11 JANUARY 1963, Page 18



By ROBERT CONQUEST THE great pacifist moods of the Thirties were retrospectively motivated by the First World War. In turn they imposed on our idea of it attitudes which were scarcely present at the time: in particular that it had been, essentially and unrelievedly, a total waste. A certain mis- representation was involved. It was forgotten that even D. H. Lawrence had expressed his horror at the idea of a German victory. The last sentence of Wilfred Owen's 'Poetry is in the Pity' preface, in which he expressed the hope that his poetry would 'survive Prussia,' was often

omitted. And various leftist Elders-of-Vickers . • theories blamed everything on sinister unseen forces. (The Lenin version, by which the banks, representing 'Monopoly Capitalism: had the sole • responsibility ,for militarism and expansionism, had been put forward in the form that the Berlin Big Five banks 'were supporting German annexa- tion in Africa at precisely the time when those banks were urging their Government, in a secret memorandum, to avoid just that.)

It was not in any such trivial and schematic sense that the folly of aggressive expansionist nationalism was heavy on Europe, just as, re- gardless of social systems, it is today on the Himalayas. And if war is ever justified, Some sort of fight by t4e French was justified in 1914. Mr. Alistair Home's book,* with admirable clarity and scope, gives us the realities of that fight, and its context. As he reminds us, Jean Dutourd was to write in The Taxis of the Marne, 'the choice is always between Verdun and Dachau,' and the only fault of this diagnosis is one of degree—with all its faults a victorious Germany in 1916 would not have brought• Dachau. In fact it is not so much that a fight was unjustified as a matter of the extreme and de- structive nature of that fight. The losses and sufferings incurred by many allied generals out of incompetence, and by Falkenhayn out of de- liberate policy, were out of proportion to any conceivable gain.

For it is to the weak, stubborn and miscal- culating Falkenhayn, more than anyone else, that the blame for the near-collapie, indeed the par- tial collapse, of Western civilisation must go. Haig at least wanted the breakthrough he was unable to secure. But Falkenhayn actually sought the battle of attrition in which, whatever the outcome, massive slaughter on both sides was inevitable. And like all such generals, be was lured on into persisting at Verdun by false esti- mates of enemy casualties; eschewing Cannae, he got Cold Harbor.

Meanwhile, in the five-mile stretch to the north of that city, the 700,000 casualties were falling. In that narrow compass thirty-seven million shells had been fired between February and July, 1916, alone. The ground of the 'death ravines had long been nothing but a churned-up compound of mud and fragments of corpses and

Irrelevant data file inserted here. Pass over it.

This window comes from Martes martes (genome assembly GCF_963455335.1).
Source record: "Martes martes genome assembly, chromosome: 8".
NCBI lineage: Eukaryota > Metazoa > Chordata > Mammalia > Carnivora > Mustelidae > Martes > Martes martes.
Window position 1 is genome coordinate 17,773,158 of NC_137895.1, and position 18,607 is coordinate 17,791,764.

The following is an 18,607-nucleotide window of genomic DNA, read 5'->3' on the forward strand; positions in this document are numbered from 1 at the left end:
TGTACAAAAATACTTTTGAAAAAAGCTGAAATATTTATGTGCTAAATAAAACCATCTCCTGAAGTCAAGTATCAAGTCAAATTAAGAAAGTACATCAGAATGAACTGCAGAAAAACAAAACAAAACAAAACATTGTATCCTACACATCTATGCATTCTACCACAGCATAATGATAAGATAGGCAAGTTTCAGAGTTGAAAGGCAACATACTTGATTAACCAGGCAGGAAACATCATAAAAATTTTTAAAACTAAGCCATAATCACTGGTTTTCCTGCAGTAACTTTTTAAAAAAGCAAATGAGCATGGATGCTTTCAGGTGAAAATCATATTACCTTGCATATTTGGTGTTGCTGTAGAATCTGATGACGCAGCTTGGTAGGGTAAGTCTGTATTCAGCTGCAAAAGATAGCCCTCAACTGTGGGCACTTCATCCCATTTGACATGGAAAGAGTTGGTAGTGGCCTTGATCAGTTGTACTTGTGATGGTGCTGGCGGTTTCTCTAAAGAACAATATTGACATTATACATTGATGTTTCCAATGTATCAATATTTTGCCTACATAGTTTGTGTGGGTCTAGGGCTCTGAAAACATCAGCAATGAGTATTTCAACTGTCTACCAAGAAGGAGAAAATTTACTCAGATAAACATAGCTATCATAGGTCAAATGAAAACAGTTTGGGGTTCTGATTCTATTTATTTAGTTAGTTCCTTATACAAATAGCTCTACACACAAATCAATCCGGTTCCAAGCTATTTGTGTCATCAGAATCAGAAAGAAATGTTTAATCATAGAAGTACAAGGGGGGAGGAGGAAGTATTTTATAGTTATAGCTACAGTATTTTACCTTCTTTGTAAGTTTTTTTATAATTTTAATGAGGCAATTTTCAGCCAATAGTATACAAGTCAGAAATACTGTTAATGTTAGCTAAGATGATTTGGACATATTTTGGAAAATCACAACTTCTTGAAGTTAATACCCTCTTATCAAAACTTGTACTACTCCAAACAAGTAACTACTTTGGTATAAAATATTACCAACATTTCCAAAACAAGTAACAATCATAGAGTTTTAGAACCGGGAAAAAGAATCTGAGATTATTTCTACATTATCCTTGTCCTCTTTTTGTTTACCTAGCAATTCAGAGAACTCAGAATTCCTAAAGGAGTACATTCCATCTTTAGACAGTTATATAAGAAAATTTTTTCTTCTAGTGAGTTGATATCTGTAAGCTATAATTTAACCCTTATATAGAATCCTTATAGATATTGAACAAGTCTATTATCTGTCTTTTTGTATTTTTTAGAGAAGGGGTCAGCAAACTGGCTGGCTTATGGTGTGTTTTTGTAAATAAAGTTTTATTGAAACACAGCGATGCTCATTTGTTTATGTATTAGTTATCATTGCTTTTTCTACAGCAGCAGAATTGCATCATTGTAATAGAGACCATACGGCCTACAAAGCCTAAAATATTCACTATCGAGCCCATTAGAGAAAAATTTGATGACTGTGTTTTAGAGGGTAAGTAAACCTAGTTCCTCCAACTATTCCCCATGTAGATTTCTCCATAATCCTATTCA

* THE PRICE OF GLORY. By Alistair Horne. (Macmillan, 35s.)

metal. Upon it, and beneath it, as Mr. Horne says, 'the folly, the waste, and the stupendous courage' of that generation were expended. For though it was in one sense the most highly or- ganised battle that had ever been fought, at the same time the barrages were so intense that communication grew impossible and Verdun be- came 'the epitome of a "soldiers' battle."' On the Mort Homme one regiment lost twenty-one runners in three hours; and 'the situation where one French machine-gun section found itself holding a hole in the front two hundred yards wide with its two machine-guns for several days in complete detachment from the rest of the army was by no means unique.' So it is in the service of perspective as well as of drama that Mr. Horne illustrates his story with episodes at battalion, company and individual level, from Colonel Driant's unbelievable battle at the start of the offensive, to the thirst-racked men fighting in the stinking bowels of Fort Vaux, in a dark- ness broken only by the shrivelling jets of the flame-throwers.

Even now the slopes of the Mort Homine, Mr. Horne tells us, are 'the nearest thing to a desert in Europe.' But where even the vegetation perished, men survived through the long weeks of the superbattle—surviving, though, under ex- tremes of horror which marked their minds, and the European mind as a whole, with indelible scar-tissue. And yet, even so, the scars were not past healing, the corruption of sensibility, though terrifying, was not total. Mr. Philip Toynbee wrote the other day that, in spite of appearances, he believed that we were more humane than our ancestors. I am sure he is right. In this century, in Europe, it- requires the lunacy of ideologies and societies so organised as to give police power to the psychopathic sadist before massacre and torture can become institu- tionalised. Even then, excuses are advanced, con- cealments practised. Pyramids of skulls, public executions, are no longer openly enjoyed for their own sake. At Verdun, as the death-mill ground incessantly on, it was only as a deplorable possibility that a French officer feared, 'perhaps we shall soon all reach the degree of brutishness and indifference of the soldiers of the First Em- pire'—the horrible figures of Goya. (We might even see some advance from 1914-18 till now, but for the more than countervailing effect of the Hitler-Stalin-Rakosi type of rule. The Ger- man Soldiers in Belgium in 1940 behaved better than their predecessors in 1914, except when under political orders to the contrary.)